The empire built by the Maurya dynasty under Emperor Ashoka the Great united most of modern Southern Asia except the Tamil kingdoms in the south. From 180 BCE, a series of invasions from Central Asia followed including the Indo-Greeks, Indo-Scythians, Indo-Parthians and Kushans in the north-western Indian Subcontinent. From the third century CE, the Gupta dynasty oversaw the period referred to as ancient India's "Golden Age." While the north had larger, fewer kingdoms, in the south there were several dynasties such as the Chalukyas, Rashtrakutas, Hoysalas, Cheras, Cholas, Pallavas and Pandyas, overlapping in time and space. Science, engineering, art, literature, mathematics, astronomy, religion and philosophy flourished under the patronage of these kings.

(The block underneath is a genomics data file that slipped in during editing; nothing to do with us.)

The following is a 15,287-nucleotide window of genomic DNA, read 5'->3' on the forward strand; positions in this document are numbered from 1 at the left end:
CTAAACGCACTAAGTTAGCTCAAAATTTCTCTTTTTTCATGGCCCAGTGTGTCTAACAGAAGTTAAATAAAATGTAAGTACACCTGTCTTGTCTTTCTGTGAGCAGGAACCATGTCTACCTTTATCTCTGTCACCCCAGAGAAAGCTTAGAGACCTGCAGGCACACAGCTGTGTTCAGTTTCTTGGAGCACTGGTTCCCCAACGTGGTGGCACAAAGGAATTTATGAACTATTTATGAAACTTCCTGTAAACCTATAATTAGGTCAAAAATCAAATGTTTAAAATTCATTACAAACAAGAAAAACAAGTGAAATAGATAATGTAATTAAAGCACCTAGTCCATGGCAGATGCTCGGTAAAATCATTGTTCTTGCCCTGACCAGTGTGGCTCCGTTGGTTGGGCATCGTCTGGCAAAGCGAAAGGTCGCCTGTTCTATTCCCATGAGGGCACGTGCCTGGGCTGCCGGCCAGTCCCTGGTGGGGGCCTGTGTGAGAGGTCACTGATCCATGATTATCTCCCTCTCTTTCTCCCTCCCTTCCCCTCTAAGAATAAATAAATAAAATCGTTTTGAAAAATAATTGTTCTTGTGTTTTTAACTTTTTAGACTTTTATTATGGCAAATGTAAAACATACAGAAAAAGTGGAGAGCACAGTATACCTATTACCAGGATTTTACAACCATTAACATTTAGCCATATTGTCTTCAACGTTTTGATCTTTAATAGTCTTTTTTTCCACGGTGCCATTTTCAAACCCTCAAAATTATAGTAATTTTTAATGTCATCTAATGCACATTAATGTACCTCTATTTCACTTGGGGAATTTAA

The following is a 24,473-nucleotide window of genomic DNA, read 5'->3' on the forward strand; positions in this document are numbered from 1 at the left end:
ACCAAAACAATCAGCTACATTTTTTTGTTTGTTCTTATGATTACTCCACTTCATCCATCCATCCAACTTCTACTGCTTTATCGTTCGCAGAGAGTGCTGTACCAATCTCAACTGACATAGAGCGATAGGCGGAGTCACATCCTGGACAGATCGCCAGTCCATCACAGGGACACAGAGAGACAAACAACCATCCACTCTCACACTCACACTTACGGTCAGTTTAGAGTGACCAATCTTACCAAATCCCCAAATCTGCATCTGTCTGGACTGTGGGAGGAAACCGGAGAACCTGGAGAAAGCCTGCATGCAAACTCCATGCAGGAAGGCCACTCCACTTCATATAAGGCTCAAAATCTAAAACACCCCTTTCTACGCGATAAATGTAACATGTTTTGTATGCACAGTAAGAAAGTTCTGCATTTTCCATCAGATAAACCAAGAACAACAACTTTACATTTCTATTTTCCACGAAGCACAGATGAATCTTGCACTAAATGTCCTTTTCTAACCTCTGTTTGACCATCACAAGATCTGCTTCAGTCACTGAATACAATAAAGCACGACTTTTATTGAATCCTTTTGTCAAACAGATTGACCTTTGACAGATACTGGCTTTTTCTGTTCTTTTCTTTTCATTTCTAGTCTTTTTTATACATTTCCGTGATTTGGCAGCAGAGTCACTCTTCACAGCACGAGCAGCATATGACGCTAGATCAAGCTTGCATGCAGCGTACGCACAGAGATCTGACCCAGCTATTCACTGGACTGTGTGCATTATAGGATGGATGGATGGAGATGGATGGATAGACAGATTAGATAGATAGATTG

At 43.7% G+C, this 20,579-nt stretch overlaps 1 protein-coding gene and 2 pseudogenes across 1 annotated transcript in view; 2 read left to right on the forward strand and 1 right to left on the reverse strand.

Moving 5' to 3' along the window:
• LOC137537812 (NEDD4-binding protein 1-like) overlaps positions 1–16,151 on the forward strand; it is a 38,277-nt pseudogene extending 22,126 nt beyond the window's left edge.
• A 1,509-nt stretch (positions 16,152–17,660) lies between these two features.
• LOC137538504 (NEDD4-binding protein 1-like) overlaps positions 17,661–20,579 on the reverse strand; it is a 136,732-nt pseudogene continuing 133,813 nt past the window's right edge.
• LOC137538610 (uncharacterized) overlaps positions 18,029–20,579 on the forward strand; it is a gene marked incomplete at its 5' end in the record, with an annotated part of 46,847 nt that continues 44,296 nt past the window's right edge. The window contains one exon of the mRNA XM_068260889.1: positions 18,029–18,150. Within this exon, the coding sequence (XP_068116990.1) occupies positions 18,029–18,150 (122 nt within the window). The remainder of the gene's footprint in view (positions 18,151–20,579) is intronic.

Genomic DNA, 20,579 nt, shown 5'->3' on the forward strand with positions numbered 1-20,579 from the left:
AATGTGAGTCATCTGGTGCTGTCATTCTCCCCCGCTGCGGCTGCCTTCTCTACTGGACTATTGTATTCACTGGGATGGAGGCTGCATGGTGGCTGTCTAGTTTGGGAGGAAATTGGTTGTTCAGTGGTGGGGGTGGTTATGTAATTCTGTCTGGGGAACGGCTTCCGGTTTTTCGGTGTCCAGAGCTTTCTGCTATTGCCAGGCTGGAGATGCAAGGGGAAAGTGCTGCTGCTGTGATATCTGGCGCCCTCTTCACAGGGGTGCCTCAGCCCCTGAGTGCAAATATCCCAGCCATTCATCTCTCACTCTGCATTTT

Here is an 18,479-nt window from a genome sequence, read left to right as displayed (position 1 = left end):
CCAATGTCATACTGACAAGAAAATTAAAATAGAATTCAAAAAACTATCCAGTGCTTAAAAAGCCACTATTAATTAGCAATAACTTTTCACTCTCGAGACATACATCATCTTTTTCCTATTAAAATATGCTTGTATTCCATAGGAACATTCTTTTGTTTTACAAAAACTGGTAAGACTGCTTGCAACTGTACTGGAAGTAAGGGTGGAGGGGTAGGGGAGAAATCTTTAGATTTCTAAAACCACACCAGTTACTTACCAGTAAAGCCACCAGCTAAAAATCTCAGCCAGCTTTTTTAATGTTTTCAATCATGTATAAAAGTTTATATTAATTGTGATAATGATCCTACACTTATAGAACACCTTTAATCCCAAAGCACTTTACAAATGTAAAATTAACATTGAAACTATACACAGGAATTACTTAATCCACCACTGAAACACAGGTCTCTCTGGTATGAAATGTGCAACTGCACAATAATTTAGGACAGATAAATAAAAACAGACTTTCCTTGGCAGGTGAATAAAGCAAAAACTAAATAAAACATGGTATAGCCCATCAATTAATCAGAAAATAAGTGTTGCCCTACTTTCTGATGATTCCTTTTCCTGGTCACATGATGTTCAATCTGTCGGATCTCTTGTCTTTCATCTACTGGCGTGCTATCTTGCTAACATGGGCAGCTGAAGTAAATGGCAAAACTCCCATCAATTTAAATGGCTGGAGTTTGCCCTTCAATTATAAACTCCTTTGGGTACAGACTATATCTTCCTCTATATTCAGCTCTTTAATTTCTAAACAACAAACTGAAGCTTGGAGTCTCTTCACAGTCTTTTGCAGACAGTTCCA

The Sanchi stupa in Sanchi, Madhya Pradesh built by emperor Ashoka in the 3rd century BCFollowing the invasions from Central Asia, between the tenth to the twelfth centuries, much of north India came under the rule of the Delhi Sultanate, and later the Mughal dynasty, who gradually expanded their reign through large parts of the Indian subcontinent. Nevertheless, several indigenous kingdoms flourished, especially in the south, like the Vijayanagara Empire. From the sixteenth century onwards, several European countries, including Portugal, Netherlands, France and the United Kingdom, started arriving as traders, later taking advantage of the fractious nature of relations between the kingdoms, to establish colonies in the country. By 1856, most of India came under control of the British East India Company. A year later, a nationwide insurrection of rebelling military units and kingdoms, known locally as the First War of Indian Independence (known as the Sepoy Mutiny elsewhere) broke out, which failed even as it seriously challenged British rule. India thus came under the direct control of the British Crown as a colony of the British Empire.